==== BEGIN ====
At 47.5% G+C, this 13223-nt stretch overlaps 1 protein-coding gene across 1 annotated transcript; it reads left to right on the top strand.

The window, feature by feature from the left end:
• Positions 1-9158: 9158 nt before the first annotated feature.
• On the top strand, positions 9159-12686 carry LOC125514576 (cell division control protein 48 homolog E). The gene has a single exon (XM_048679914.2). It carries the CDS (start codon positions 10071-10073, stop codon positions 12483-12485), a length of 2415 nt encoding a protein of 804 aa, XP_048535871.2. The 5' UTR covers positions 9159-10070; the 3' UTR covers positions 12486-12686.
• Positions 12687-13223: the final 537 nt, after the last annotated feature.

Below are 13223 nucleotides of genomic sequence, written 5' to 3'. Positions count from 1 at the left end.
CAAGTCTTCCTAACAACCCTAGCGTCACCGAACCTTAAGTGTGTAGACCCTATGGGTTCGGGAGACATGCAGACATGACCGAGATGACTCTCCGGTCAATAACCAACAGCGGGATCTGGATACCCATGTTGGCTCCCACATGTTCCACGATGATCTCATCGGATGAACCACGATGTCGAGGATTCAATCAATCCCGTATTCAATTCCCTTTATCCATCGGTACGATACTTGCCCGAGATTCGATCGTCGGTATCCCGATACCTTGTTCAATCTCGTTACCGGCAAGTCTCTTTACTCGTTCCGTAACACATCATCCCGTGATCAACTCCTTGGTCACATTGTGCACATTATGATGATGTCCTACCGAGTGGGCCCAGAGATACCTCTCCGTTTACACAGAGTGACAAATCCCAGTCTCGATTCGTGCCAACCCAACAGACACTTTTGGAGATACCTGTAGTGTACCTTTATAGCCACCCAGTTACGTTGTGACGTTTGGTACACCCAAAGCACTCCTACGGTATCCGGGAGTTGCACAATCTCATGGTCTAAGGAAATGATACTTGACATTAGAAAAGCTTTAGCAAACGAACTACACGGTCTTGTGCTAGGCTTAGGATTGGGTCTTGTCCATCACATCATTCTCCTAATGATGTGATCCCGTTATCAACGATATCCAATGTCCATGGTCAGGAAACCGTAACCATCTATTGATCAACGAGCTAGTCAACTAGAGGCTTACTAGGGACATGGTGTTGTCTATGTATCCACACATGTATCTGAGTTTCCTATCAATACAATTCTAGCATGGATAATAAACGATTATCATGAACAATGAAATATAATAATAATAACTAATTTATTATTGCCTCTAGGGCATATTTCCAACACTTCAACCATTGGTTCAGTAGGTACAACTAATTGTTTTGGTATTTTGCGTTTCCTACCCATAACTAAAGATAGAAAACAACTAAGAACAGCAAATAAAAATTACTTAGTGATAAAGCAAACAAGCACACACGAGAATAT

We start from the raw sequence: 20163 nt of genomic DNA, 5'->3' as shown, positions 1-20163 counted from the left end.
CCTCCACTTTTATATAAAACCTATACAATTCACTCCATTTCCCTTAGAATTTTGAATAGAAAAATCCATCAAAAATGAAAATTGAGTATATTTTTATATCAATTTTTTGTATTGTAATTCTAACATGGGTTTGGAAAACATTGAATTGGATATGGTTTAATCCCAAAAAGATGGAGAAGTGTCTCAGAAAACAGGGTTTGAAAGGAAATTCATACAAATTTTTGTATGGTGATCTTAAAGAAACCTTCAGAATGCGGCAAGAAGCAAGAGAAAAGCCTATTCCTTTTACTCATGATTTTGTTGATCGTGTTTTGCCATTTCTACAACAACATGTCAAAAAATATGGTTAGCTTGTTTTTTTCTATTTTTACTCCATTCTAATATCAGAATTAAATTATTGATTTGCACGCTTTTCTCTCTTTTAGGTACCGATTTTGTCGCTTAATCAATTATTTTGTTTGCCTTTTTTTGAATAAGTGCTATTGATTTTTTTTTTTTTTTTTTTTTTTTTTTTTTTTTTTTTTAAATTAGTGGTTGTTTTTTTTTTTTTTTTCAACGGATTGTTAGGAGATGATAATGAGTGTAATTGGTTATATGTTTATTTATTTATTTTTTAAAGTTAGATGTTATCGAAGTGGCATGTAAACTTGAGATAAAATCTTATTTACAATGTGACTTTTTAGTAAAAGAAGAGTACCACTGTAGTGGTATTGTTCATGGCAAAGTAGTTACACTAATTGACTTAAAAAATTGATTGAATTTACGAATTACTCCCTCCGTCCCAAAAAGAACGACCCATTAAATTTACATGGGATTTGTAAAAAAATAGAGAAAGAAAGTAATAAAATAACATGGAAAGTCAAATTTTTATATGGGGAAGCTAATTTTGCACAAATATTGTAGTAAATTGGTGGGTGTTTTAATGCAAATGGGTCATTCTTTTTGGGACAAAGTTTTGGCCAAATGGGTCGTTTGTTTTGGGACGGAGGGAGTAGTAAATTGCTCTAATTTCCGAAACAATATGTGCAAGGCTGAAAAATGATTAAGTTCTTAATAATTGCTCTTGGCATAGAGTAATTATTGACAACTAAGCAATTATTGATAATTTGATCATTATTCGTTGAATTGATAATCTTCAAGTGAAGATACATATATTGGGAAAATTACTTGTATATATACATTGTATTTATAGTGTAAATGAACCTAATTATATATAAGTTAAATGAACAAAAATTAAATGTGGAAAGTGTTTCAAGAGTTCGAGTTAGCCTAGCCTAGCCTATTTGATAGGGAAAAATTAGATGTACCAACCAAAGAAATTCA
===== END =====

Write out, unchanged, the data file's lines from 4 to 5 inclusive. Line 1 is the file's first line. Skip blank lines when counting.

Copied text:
• On the top strand, positions 9159-12686 carry LOC125514576 (cell division control protein 48 homolog E). The gene has a single exon (XM_048679914.2). It carries the CDS (start codon positions 10071-10073, stop codon positions 12483-12485), a length of 2415 nt encoding a protein of 804 aa, XP_048535871.2. The 5' UTR covers positions 9159-10070; the 3' UTR covers positions 12486-12686.
• Positions 12687-13223: the final 537 nt, after the last annotated feature.